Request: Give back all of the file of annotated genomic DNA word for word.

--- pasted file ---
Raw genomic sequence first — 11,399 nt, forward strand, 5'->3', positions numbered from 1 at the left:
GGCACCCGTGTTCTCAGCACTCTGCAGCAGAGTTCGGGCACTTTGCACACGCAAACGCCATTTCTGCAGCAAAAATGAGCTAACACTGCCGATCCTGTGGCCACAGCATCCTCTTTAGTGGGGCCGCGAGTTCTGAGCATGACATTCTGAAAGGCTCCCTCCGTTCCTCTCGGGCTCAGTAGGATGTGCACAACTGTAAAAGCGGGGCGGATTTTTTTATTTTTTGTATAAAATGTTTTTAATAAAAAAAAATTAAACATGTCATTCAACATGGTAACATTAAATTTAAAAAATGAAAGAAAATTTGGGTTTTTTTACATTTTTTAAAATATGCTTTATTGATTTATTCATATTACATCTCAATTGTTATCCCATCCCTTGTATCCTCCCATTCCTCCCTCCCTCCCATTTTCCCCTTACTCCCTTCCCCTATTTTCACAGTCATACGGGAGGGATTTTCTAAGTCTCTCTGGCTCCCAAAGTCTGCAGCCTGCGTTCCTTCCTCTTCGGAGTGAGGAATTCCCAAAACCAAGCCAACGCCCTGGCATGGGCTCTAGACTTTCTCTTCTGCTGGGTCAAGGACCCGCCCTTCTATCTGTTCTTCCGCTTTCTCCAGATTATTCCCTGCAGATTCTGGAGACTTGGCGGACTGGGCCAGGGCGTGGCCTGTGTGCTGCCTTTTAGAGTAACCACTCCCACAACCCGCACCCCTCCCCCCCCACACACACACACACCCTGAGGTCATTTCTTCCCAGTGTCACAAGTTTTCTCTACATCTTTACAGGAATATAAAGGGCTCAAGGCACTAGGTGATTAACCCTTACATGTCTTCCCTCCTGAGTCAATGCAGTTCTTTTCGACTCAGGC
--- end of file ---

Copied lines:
Raw genomic sequence first — 11,399 nt, forward strand, 5'->3', positions numbered from 1 at the left:
GGCACCCGTGTTCTCAGCACTCTGCAGCAGAGTTCGGGCACTTTGCACACGCAAACGCCATTTCTGCAGCAAAAATGAGCTAACACTGCCGATCCTGTGGCCACAGCATCCTCTTTAGTGGGGCCGCGAGTTCTGAGCATGACATTCTGAAAGGCTCCCTCCGTTCCTCTCGGGCTCAGTAGGATGTGCACAACTGTAAAAGCGGGGCGGATTTTTTTATTTTTTGTATAAAATGTTTTTAATAAAAAAAAATTAAACATGTCATTCAACATGGTAACATTAAATTTAAAAAATGAAAGAAAATTTGGGTTTTTTTACATTTTTTAAAATATGCTTTATTGATTTATTCATATTACATCTCAATTGTTATCCCATCCCTTGTATCCTCCCATTCCTCCCTCCCTCCCATTTTCCCCTTACTCCCTTCCCCTATTTTCACAGTCATACGGGAGGGATTTTCTAAGTCTCTCTGGCTCCCAAAGTCTGCAGCCTGCGTTCCTTCCTCTTCGGAGTGAGGAATTCCCAAAACCAAGCCAACGCCCTGGCATGGGCTCTAGACTTTCTCTTCTGCTGGGTCAAGGACCCGCCCTTCTATCTGTTCTTCCGCTTTCTCCAGATTATTCCCTGCAGATTCTGGAGACTTGGCGGACTGGGCCAGGGCGTGGCCTGTGTGCTGCCTTTTAGAGTAACCACTCCCACAACCCGCACCCCTCCCCCCCCACACACACACACACCCTGAGGTCATTTCTTCCCAGTGTCACAAGTTTTCTCTACATCTTTACAGGAATATAAAGGGCTCAAGGCACTAGGTGATTAACCCTTACATGTCTTCCCTCCTGAGTCAATGCAGTTCTTTTCGACTCAGGC